Twenty-five years, a quarter century. That's how long this column has been running in The Maui News. Below is "Maui Nei" No. 1, published Sept. 10, 1987 - writing warts and all.
"One of the most striking things about Maui back in the early 1970s - ancient history to some and yesterday to others - was teeth.
"You saw a lot of them back when the island's resident population was less than 40,000, which is about the number of tourists on the island any given day today. You'd have thought you were living in a Colgate ad.
"People smiled a lot, flashing their pearlies for no reason at all at friends and strangers alike. It was a contagious habit, even for someone whose face tends to about as mobile as Pali highway traffic during rush hour.
"After a year or so of being smiled at and trying to reply in kind (I had to practice in front of a mirror to do it so anyone could see it), I took a trip back to Indiana. Walking around various shopping centers, I noticed smiling was a rare thing. And, you better have bail money ready if you tried it on a stranger. Maybe all those sour pusses were suffering from an affliction.
"Back on Maui, a quick trip to the Maui Mall reassured me viral grim visage had yet to reach our shores. (In the days before satellite television and direct flights, Maui was always about five years behind what was happening on the Mainland, except in prices. Maui was more of a leader then.)
"Walking through the center of the center, I saw teeth aplenty, hanging right out there where anyone could see them.
"Tourists were smiling because they had left workaday life behind and found themselves in a paradise where people actually took time to be pleasant. Visitors knew instinctively they didn't need the junkyard dog attitude the Mainland seemed to require.
"Local folks smiled because life was good and getting better. Oh sure, it was kind of a drag to drive to a second job in Kaanapali but at least there was enough money coming in to cover the mortgage and the payments on the four-wheel drive and it looked as if Sonny Boy might be able to find a job when he got out of school. It wasn't dangerous to be friendly.
"The other day, I was walking through Pukalani Terrace Shopping Center and was stopped almost dead in my tracks by a great smile. A tourist was sitting on one of the benches, just watching shoppers passing by and smiling up a storm. I tried to smile back but I doubt if she saw anything, my smile muscles felt as if they had atrophied.
"There was a definite sense of loss as I remember the before days - before hordes of tourists, before the job got as pressured as it would have been on the Mainland, before the bills got astronomic, before I stopped smiling out of the sheer joy of living in such a beautiful place with such beautiful people.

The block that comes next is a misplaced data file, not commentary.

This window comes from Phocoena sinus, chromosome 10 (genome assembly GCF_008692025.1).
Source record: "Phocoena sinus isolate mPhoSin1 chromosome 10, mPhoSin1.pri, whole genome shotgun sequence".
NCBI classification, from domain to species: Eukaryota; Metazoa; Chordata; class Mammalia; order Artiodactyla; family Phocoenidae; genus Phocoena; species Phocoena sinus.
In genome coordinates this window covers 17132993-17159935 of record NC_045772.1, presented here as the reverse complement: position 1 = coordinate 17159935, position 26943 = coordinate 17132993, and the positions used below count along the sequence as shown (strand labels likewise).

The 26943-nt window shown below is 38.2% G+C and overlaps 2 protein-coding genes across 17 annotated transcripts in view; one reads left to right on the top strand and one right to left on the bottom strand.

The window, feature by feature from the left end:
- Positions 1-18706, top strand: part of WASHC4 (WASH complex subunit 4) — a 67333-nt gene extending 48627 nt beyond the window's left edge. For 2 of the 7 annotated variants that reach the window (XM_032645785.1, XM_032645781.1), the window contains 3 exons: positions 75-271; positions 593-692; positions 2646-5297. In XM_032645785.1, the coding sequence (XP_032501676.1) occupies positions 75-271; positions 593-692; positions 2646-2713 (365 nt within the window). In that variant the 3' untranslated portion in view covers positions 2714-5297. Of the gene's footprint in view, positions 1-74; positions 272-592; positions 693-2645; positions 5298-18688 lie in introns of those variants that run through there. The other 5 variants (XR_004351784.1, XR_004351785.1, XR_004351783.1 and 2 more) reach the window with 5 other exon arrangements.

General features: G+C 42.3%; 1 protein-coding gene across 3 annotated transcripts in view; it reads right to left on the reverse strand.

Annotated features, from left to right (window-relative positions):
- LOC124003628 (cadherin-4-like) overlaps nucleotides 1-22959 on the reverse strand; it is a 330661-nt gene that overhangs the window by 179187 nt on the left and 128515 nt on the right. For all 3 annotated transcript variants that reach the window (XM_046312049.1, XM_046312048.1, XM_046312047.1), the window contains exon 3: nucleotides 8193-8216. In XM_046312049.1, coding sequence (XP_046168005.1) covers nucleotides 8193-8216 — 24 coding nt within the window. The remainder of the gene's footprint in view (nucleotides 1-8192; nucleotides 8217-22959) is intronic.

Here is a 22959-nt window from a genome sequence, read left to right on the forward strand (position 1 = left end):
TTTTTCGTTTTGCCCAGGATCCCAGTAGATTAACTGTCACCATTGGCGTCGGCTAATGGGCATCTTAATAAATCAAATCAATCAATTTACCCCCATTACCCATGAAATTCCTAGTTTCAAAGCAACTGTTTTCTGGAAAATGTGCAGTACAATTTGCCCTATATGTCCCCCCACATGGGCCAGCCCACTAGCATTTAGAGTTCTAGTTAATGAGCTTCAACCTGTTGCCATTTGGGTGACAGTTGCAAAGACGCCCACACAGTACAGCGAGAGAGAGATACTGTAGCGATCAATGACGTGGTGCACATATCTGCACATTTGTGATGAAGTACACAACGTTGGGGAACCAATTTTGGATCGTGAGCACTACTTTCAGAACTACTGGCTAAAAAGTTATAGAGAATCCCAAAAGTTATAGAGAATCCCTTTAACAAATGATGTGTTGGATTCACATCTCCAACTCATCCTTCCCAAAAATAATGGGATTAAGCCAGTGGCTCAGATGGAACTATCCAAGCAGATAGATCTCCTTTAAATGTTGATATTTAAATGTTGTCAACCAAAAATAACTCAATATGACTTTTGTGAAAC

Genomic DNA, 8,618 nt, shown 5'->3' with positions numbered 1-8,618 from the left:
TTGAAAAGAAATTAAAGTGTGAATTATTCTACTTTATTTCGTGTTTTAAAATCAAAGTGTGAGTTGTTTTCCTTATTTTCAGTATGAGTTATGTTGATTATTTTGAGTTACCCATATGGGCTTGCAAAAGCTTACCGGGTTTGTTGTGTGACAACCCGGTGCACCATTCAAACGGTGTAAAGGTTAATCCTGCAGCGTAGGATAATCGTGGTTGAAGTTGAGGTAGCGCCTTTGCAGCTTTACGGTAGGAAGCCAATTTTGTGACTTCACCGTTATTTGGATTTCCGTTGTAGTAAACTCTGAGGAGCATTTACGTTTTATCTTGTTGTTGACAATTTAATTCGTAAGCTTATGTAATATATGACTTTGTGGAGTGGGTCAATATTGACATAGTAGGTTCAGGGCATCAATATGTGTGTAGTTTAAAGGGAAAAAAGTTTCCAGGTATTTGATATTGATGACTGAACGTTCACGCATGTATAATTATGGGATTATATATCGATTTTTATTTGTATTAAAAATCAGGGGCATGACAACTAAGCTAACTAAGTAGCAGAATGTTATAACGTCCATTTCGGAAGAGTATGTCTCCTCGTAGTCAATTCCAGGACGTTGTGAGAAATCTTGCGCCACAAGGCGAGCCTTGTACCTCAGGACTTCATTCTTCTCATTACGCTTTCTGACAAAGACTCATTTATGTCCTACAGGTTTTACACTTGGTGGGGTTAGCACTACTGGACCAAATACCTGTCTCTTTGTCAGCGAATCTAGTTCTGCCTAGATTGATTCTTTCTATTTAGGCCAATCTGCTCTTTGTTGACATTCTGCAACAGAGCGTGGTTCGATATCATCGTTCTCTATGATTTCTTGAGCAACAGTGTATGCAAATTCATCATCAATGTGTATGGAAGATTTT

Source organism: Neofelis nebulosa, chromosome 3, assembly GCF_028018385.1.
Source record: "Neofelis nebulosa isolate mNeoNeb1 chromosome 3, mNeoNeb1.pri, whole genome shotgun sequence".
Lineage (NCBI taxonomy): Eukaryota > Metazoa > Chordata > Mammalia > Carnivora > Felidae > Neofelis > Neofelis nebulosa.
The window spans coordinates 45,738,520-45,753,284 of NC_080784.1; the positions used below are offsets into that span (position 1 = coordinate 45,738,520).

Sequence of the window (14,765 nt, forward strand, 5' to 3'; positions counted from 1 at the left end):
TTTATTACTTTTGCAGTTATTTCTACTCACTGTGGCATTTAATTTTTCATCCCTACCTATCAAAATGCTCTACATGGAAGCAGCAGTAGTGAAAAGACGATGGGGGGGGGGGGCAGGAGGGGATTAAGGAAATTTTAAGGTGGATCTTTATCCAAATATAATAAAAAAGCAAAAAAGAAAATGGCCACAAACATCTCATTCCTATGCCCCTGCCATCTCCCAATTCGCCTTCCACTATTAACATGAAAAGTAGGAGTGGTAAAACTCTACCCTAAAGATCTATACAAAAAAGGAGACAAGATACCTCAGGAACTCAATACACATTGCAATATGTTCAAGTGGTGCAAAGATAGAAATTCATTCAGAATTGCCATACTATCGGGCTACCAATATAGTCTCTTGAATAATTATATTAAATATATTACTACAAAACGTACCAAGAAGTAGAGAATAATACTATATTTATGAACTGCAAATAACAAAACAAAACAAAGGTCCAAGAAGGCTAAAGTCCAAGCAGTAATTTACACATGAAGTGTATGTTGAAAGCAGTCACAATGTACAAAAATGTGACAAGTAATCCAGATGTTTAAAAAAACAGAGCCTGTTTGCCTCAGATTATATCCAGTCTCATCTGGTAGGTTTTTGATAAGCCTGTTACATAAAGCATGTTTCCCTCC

"For the next couple of days, I tried forcing smiles. It doesn't work. An outside-in smile looks as if you are trying to work a con or are suffering from the aftereffects of too much chili and rice. The trick is feeling good so the smile will be an honest, inside-out communication. Either that, or become a consummate actor.
"A couple of years ago, the visitor industry got all concerned about Aloha Spirit, so much so it bankrolled a program for grade schools. The idea was to teach kids how much good the tourists, oops, visitors, do for the island (and they do, they do). Knowing how important the industry is to everyone's economic well-being would eventually percolate up to the work force where it would be manifests in plentiful smiling, the most visible form of Aloha.
"It's probably a good idea but I can't shake the notion it would be more effective to work on making this place as much fun to live in as it is to visit. Right now, unless you are lucky enough to have picked rich ancestors, or at least ones with enough foresight to buy land, you have a choice - money or time.
"Work hard enough to buy all the stuff you think you need - food, shelter, transportation, stuff like that - and you won't have time to enjoy it. Get a job that allows you enough time to get a tan and I guarantee you will need one. Living on the beach can be rough on your epidermis.
"As for Aloha in the visitor industry, education won't hurt but more direct benefits to the resident population would be more effective. It's either that, or the visitor industry should find itself one heck of a good drama coach and teach everyone to be Oscar-winning actors."
Not much has changed.
* Ron Youngblood is a former staff writer for The Maui News. His email address is firstname.lastname@example.org.